The trier of fact may decide the issue of proximate cause in medical malpractice cases based upon (1) general experience and common sense from which reasonable persons can determine causation, (2) scientific principles provided by expert testimony allowing the fact finder to establish a traceable chain of causation from the condition back to the event, or (3) a probable causal relationship as articulated by expert testimony. Lenger, 455 S.W.2d at 706; Marvelli, 100 S.W.3d at 470. Whether emboli were present in Delores's lungs when Dr. Welch examined her in the emergency room on April 24, 1996 was clearly not a matter of common knowledge or within the experience of lay persons. Therefore, expert medical testimony based on reasonable medical probability was required to establish either a "traceable chain of causation" based upon general scientific principles or a "probable causal relationship" between Delores's medical condition in late April 1996 and her death two-and-a-half months later on July 10. See Marvelli, 100 S.W.3d at 470.
In determining a "no-evidence" issue, we are to consider only the evidence and inferences that tend to support the finding and disregard all evidence and inferences to the contrary. Bradford v. Vento, 48 S.W.3d 749, 754 (Tex. 2001); Cont'l Coffee Prods. Co. v. Cazarez, 937 S.W.2d 444, 450 (Tex. 1996); In re King's Estate, 150 Tex. 662, 244 S.W.2d 660, 661 (1951). Anything more than a scintilla of evidence is legally sufficient to support the finding. Cazarez, 937 S.W.2d at 450; Leitch v. Hornsby, 935 S.W.2d at 118. More than a scintilla of evidence exists if the evidence furnishes some reasonable basis for differing conclusions by reasonable minds about the existence of a vital fact. Rocor Int'l, Inc. v. Nat'l Union Fire Ins. Co. of Pittsburgh, 77 S.W.3d 253, 262 (Tex. 2002).
"[Expert] opinion testimony that is conclusory or speculative is not relevant evidence, because it does not tend to make the existence of a material fact `more or less probable.'" Coastal Transp. Co. v. Crown Cent. Petro. Corp., 136 S.W.3d 227, 232 (Tex. 2004); see also TEX.R. EVID. 401. Such testimony is incompetent evidence and cannot support a judgment. Coastal Transp. Co., 136 S.W.3d at 232. "When the expert `brings to court little more than his credentials and a subjective opinion,' this is not evidence that would support a judgment." Merrell Dow Pharms., Inc. v. Havner, 953 S.W.2d 706, 712 (Tex. 1997).
There is no need to go beyond the face of the record to test the reliability of expert testimony that is challenged as merely conclusory or speculative on its face. Coastal Transp. Co., 136 S.W.3d at 233. When, however, the challenge to the testimony requires the court to evaluate the underlying methodology, technique, or foundational data used by the expert in forming his or her opinion, a timely objection must be made in the trial court when the testimony is offered to preserve the issue for appellate review. Id.; Mar. Overseas Corp. v. Ellis, 971 S.W.2d 402, 409 (Tex.), cert. denied, 525 U.S. 1017, 119 S.Ct. 541, 142 L.Ed.2d 450 (1998).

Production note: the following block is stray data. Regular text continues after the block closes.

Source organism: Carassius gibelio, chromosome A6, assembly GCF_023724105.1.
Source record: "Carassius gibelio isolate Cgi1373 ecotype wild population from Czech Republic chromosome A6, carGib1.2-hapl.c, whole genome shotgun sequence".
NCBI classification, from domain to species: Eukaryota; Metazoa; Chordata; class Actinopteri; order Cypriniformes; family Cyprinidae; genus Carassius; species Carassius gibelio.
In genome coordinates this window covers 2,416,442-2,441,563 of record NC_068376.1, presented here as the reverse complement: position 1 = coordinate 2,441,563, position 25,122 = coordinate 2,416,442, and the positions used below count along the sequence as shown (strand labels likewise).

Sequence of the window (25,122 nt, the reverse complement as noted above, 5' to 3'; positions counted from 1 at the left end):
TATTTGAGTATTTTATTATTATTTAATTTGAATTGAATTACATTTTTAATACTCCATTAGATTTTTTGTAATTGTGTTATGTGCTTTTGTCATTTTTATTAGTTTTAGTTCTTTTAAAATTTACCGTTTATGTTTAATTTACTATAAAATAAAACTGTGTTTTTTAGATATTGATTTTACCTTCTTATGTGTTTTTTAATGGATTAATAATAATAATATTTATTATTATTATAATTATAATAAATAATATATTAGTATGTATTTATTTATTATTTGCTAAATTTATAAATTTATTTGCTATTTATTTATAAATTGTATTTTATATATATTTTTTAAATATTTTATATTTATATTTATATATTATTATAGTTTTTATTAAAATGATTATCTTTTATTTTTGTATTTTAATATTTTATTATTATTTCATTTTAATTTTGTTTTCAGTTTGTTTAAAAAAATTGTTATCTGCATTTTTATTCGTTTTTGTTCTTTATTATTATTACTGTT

In this case, the evidence and reasonable inferences that support the jury's verdict are summarized as follows:
On April 24, 1996, Delores presented to the emergency room with numerous clinical symptoms that Simeon's experts testified were consistent with a pulmonary embolus. One of Simeon's experts, Dr. Maria Granzotti, opined that Delores's normal chest x-ray, occurring as it did in the setting of acute shortness of breath coupled with hypoxemia (deficient oxygenation of the blood), was "highly suggestive" of a pulmonary embolus. She testified that Delores's abnormal A-a gradient was one of the "key factors" that increased the suspicion of pulmonary embolus and stated that she believed Delores's tachycardia and low oxygen saturation level were caused by showers of small pulmonary emboli. Dr. Granzotti opined that, in reasonable medical probability, the breathing problems Delores was experiencing when she presented to the emergency room in April 1996 had the same origin as the breathing difficulties she had when she returned to the emergency room on July 8, the day before she died of a pulmonary embolism.